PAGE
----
China’s order for banks to transfer off-balance-sheet loans may lead to a “flood” of bond issuance from real-estate companies, CLSA Asia-Pacific Markets said.
The China Banking Regulatory Commission said assets linked to wealth management products provided by trust companies must be shifted on to banks’ balance sheets by the end of 2011. The “important tightening measure” puts a funding squeeze on local governments’ special-purpose vehicles and the property industry, CLSA strategist Christopher Wood said.
“Property developers and local government-backed infrastructure projects were important beneficiaries of such funding,” Wood wrote in his Greed & Fear report yesterday. “These are precisely the areas the CBRC has been trying to curb lending to.”
Loans tied to “informal securitization,” including wealth management products provided by trust companies, suggest that bank lending in the first half was 5.9 trillion yuan ($869 billion), 28 percent higher than official numbers suggest, Fitch Ratings said on July 14. The nation has targeted total lending of 7.5 trillion yuan for the year amid efforts to cool the economy and curb property speculation.
The regulator’s “pre-emptive action” may help to prevent off-balance-sheet loans from running out of control, Wood said. While the strategist advised so-called relative return investors to hold a neutral position on Chinese bank stocks that look “statistically cheap,” he sees “better and more transparent stories” to invest in elsewhere in Asia, according to the report.
China’s banking regulator told lenders last month to conduct a new round of stress tests to gauge the impact of residential property prices falling as much as 60 percent in the hardest-hit markets, a person with knowledge of the matter said.
Previous stress tests carried out in the past year assumed home-price declines of as much as 30 percent.
KWG Property Holdings Ltd., a Hong Kong-listed developer, yesterday sold $250 million of seven-year bonds at a yield of about 12.5 percent to finance its property projects and for general corporate purposes.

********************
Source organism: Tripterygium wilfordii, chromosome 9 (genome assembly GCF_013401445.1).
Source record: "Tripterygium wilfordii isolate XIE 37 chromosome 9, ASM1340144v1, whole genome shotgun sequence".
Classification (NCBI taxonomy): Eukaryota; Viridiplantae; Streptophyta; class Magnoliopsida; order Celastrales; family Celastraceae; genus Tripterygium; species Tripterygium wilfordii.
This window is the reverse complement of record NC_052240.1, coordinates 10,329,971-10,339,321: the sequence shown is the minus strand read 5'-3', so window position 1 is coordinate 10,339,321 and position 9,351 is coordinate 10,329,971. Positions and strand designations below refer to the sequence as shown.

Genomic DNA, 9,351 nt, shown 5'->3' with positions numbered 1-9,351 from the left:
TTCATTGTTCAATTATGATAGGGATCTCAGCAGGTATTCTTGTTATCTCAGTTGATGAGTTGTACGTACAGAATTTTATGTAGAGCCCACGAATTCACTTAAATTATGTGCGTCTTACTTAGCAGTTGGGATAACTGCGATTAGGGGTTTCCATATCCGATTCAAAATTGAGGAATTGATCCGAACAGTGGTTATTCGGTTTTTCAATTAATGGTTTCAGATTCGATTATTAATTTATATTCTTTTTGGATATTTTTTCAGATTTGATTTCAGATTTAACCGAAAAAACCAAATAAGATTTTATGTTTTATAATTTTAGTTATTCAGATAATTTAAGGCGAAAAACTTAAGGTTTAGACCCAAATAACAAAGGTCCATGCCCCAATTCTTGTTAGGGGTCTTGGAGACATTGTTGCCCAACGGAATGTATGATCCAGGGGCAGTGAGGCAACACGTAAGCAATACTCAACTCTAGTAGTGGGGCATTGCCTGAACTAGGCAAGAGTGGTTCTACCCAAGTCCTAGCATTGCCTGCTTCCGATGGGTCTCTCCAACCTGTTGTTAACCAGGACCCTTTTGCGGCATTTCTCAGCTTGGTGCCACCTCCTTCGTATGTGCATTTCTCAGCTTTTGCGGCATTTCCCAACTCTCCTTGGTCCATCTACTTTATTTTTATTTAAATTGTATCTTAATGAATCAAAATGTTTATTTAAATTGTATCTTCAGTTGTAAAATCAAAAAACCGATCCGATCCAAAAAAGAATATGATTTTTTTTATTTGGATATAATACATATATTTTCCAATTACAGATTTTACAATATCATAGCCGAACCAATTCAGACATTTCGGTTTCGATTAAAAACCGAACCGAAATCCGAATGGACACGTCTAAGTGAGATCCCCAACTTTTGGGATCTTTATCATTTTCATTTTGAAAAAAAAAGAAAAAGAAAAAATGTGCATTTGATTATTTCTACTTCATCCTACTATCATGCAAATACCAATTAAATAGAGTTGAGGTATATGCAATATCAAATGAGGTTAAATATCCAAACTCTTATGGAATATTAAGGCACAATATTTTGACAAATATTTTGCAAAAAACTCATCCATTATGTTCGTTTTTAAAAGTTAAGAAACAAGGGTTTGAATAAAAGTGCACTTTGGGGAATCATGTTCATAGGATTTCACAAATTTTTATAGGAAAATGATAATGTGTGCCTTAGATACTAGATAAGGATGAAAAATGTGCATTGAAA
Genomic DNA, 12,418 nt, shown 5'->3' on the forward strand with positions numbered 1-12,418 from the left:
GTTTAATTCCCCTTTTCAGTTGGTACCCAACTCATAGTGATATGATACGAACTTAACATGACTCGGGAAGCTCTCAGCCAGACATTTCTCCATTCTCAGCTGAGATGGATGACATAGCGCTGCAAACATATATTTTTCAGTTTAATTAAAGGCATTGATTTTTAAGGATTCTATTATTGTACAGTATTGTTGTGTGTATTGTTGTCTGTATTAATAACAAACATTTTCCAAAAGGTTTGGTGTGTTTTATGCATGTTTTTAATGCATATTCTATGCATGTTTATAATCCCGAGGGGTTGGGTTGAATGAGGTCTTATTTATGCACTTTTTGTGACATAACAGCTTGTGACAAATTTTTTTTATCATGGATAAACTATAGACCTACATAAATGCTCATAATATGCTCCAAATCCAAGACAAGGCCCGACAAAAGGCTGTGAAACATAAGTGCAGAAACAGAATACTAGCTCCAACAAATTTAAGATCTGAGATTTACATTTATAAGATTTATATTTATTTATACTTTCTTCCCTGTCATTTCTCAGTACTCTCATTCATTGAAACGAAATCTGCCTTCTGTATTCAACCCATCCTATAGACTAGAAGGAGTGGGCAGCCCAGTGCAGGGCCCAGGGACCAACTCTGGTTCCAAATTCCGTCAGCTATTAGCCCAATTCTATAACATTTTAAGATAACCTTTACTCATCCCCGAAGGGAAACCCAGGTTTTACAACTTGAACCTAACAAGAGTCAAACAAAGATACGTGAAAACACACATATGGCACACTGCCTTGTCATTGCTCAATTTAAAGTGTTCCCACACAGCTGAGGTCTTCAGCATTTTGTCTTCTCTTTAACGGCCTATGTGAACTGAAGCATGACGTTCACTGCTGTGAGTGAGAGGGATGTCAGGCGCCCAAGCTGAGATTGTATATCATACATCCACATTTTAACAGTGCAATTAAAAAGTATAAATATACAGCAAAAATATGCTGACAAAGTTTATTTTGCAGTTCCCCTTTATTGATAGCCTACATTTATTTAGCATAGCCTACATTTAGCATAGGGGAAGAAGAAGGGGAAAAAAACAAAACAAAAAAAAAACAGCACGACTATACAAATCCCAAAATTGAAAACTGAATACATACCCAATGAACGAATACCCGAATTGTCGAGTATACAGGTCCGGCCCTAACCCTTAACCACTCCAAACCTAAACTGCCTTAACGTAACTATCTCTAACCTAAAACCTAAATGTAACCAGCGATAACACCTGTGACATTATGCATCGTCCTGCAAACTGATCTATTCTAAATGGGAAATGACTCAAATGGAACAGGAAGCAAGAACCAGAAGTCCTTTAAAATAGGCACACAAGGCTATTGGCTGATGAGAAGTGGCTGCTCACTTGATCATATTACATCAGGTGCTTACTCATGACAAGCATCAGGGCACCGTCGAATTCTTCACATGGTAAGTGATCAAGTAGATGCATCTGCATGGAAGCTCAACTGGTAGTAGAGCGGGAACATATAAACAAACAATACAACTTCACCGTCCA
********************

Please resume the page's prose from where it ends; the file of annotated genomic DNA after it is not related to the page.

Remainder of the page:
Country Garden Holdings Co., which develops residential condominiums in China, also raised $400 million this month from an issue of five-year bonds, its second sale of U.S. dollar- denominated notes in less than four months.
The Shanghai Composite Index has dropped 2.8 percent this week, poised to post its first weekly decline in a month, after the CBRC’s move and data this week showed slowing Chinese import demand, industrial output and retail sales growth.
The slowdown in the Chinese economy reduces the possibility of further tightening measures while beneficiaries of the nation’s growth such as the “commodity complex” are vulnerable in coming months, CLSA’s Wood wrote.
Australian equities will be the biggest losers in the Asia-Pacific region this year as a slowing Chinese economy cuts demand for commodities, Wood said in a May 19 interview. The benchmark S&P/ASX 200 Index has dropped 9.3 percent this year, compared with a 2.7 percent slide in the MSCI Asia Pacific Index.
The Shanghai index has advanced 9 percent from this year’s low on July 5 as investors speculated the government would ease property curbs and allow more lending to counter slowing growth.
Guotai Junan Securities Co. said today the recent rebound in China’s stocks may be coming to an end because of growing inflation expectations and less likelihood the government will relax policy tightening measures.
The measures will continue to weigh on big-capitalization stocks while smaller companies will face pressure from high valuations and an increasing supply of stocks that will become tradable, Guotai Junan analyst Wang Cheng wrote in a report.